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Thai election board investigates would-be premier
Question of the Day
BANGKOK — Election officials began investigating would-be Prime Minister Yingluck Shinawatra's campaign Wednesday, a move that may slow Thailand's transition to a new government and risks more political unrest if she is disqualified.
The probe came a day after the Election Commission said it had certified 358 winners in the 500-seat lower house of parliament, but was deferring certifying 142, including Yingluck and her main rival former Prime Minister Abhisit Vejjajiva.
Thailand has been wracked by political turmoil since Yingluck's brother, former Prime Minister Thaksin Shinawatra, was ousted in a military coup in 2006 after being accused of corruption and disrespect for the monarchy.
The complaints against Yingluck and her Pheu Thai party concern the possible involvement of Thaksin and other banned politicians in her campaign for the July 3 elections. More than 100 executives of Thaksin's party in 2007 were barred from politics for five years for election law violations.
The Election Commission's decision could mark the start of another "judicial coup" against the pro-Thaksin camp, said Pavin Chachavalpongpun of the Institute of Southeast Asian Studies in Singapore,
"This is a postelection attempt to prevent the Pheu Thai party from coming to power," Pavin told The Associated Press by telephone. At the very least, he said, "it will stir up resentment among their supporters. And it could end up prolonging the Thai crisis."
The Election Commission cited Yingluck for allowing Somchai Wongsawat, a former prime minister and Thaksin's brother-in-law, to join her election campaign activities in northern Chiang Mai province.
Yingluck put on a brave front, saying she is sure the Election Commission "will grant justice to me and the Pheu Thai party."
She described the postponement as part of a "normal process" for the commission and said it still had a month to investigate and make a final decision. More certifications are expected next week, once the commission absolves the candidates of the complaints against them.
Among those waiting to be endorsed is Abhisit, the former prime minister. No reason was given but Thai media have speculated it was over allegation of vote-buying.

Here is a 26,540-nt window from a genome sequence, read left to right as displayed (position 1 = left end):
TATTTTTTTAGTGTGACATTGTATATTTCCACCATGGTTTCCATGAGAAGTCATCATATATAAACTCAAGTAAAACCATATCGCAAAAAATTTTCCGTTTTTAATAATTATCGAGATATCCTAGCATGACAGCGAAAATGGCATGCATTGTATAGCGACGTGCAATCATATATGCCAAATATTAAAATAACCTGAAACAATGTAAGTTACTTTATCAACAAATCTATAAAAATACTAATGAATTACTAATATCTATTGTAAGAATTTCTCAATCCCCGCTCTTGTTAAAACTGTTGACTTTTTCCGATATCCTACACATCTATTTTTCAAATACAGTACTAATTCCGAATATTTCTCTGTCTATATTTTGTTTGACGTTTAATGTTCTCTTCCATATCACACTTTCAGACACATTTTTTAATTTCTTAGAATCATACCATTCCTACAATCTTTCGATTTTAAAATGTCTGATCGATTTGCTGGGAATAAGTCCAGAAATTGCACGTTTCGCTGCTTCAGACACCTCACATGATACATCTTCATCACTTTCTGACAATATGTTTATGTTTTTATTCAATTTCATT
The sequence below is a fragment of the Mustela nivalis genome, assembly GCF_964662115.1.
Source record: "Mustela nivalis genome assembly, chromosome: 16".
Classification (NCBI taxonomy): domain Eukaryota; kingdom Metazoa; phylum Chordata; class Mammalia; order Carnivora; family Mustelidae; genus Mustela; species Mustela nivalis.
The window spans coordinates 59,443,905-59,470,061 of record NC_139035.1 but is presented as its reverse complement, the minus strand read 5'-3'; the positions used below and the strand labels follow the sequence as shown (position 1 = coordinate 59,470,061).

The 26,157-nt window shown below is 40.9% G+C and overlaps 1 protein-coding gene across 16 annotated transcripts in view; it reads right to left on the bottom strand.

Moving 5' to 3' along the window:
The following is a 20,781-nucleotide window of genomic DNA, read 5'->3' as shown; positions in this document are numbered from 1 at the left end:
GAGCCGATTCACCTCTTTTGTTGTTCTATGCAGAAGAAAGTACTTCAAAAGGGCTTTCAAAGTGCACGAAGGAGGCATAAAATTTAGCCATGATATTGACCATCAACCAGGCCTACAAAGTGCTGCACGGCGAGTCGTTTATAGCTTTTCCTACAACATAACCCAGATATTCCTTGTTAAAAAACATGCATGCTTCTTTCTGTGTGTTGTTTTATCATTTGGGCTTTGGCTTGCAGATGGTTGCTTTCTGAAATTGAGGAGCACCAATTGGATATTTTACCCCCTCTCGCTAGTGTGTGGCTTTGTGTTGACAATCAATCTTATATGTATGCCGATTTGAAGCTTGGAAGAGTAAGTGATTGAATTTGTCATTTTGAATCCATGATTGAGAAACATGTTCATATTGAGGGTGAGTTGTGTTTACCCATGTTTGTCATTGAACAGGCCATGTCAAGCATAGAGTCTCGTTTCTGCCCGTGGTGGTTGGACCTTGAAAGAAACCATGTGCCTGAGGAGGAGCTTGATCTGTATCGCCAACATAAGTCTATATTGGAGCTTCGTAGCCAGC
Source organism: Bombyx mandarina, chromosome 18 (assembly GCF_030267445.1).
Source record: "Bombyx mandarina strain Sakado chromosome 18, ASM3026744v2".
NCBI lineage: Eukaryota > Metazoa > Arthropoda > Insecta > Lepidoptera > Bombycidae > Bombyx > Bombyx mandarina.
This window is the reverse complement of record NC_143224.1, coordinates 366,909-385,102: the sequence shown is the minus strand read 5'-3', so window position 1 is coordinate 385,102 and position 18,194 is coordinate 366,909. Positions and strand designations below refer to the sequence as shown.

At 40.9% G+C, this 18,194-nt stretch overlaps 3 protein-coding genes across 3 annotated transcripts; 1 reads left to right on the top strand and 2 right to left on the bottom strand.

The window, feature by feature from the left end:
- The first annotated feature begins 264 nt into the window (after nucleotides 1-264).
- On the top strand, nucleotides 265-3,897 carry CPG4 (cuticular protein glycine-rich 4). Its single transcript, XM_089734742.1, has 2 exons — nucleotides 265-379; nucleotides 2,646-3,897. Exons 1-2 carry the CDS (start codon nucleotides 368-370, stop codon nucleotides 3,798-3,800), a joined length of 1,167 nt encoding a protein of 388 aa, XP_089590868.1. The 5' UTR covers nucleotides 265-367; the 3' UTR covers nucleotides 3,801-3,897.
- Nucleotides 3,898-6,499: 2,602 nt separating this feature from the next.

Although Abhisit won a seat in Parliament, his Democrat Party lost power after finishing second in the election behind Pheu Thai party, which secured 265 seats.
It quickly formed a coalition with smaller parties for 300 seats total. The quick agreement had raised expectations a new government would take office quickly as well.
The Election Commission said that apart from Somchai, Yingluck allowed other people associated with Thaksin also barred from politics to help in her campaigning. The statement did not name them.
It said there were complaints against the Pheu Thai Party for including Thaksin in the party's election campaigns by using the slogan "Thaksin Thinks, Pheu Thai Does" in its posters. Thaksin is also barred from politics for five years.
Pheu Thai trumpeted its connections with Thaksin, the country's most popular politician, but the law is not clear on what is allowable, and party leaders claim Thaksin had no say in their activities.
Thaksin lives in exile in Dubai to escape a two-year prison term on a graft conviction that he says is politically motivated. His overthrow was followed by controversial court rulings that removed two pro-Thaksin premiers who came after him — one of whom won a 2007 vote intended to restore democracy in the nation of 66 million people.
Many see his post-coup struggle as pitting long-marginalized rural Thais against an elite alliance comprising the army, the military and powerful businessmen and politicians.
Associated Press writers Todd Pitman and Grant Peck contributed to this report.
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